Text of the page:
The Task force set out to expand the pool of startups and promote innovation by and for underserved communities in support of the United Nations Sustainable Development Goals. Their five aims were; the promotion of women-led startups and those working to make communities more inclusive, to enable funders to responsibly invest in startups focussed on sustainability, to encourage mentoring across the ecosystem and to offer particular support for startups working on SDGs in areas of global interest.  

Australian lawyer and entrepreneur Etta Watts-Russell was Co-chair of the task force. She shared this about their aims in drafting their white paper. “We’re really trying to show an alignment with GDP and the UN Sustainable Development Goals. So rather than just calling out the current situation, we’re really showing that positive opportunity with those two key alignments. We wanted to put some cold, hard figures out there in terms of what we were trying to achieve.”

Their report was combined with outputs from two other task forces, which covered ‘Finances’ and ‘Foundation and Alliances’ in ‘The Startup20 Communiqué 2023,’ published on 3 July. The communique is a joint statement that outlines recommendations formulated to support startup ecosystems globally. It represents a consensus position after meetings with over 500 delegates over many months, beginning in January 2023 and a period when the document was open for comments from startups and stakeholders across the ecosystem. 

The ‘Enabling the Global Startup Ecosystem: Recommendations and Policy Directives’ address five key themes; laying a strong foundation, forming global alliances, unlocking startup finance, building for inclusion, and scaling for sustainability. Each theme is supported by detailed recommendations and proposals for shared actions. One of the strongest was a call for G20 leaders to raise their nation’s joint investment in the global startup ecosystem to $1 trillion USD per year by 2030.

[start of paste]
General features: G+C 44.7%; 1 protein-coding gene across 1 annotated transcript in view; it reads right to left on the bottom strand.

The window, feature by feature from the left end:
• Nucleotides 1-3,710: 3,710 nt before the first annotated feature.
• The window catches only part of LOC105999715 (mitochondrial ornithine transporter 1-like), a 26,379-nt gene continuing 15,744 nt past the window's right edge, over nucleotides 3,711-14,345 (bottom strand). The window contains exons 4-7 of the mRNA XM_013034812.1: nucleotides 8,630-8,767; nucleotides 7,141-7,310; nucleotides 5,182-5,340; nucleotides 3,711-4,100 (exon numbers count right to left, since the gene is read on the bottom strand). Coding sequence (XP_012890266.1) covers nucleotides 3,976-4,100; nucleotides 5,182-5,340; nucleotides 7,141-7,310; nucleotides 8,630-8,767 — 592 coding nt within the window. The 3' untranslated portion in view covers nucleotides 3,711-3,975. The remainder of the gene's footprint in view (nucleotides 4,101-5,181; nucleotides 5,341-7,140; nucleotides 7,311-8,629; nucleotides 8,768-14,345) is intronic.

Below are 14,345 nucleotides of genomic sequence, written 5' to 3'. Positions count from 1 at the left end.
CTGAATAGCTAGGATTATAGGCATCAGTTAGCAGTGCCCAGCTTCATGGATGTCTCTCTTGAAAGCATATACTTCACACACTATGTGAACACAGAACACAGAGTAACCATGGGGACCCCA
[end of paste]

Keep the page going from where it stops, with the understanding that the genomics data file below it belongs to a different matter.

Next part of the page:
Saudi Arabia was quick to pledge support for the new funding milestone, with Prince Fahad bin Mansour Al-Saud, the chair of the Saudi Entrepreneurship Board, stating that “We are ready to work on it starting today and hopefully become the first to commit.”  Saudi Arabia is investing heavily in moving its economy away from dependence on oil as part of its Vision 2030 platform. They see startups as a key avenue to stimulate private sector growth and encourage small to medium enterprises to diversify their economy. The parallels with Australia are clear. 

So what are the key insights for Australian funders?Australia is at risk of being left behind. We’re behind the eight ball on multiple levels, from startup funding to the female mandate. There’s leading-edge thinking happening in emerging economies across the global south. They want to dominate the startup scene globally, and investing in women is a key part of that strategy. The time for Australian funders to act on this emerging trend is now. 

Brazil, will host the G20 in 2024 and have already confirmed the continuation of Startup20 during their presidency. A strong indicator that the focus on global markets will continue. We need more of a global perspective. I say this to startups as well, whenever I speak to founders. Your competition isn’t sitting here, it is overseas. We cannot afford to suffer from island syndrome. Being part of Startup20 has emphasised the opportunity for those Australian startups with the right global lens. Brilliant, woman-led businesses are poised to thrive in an expanding global market.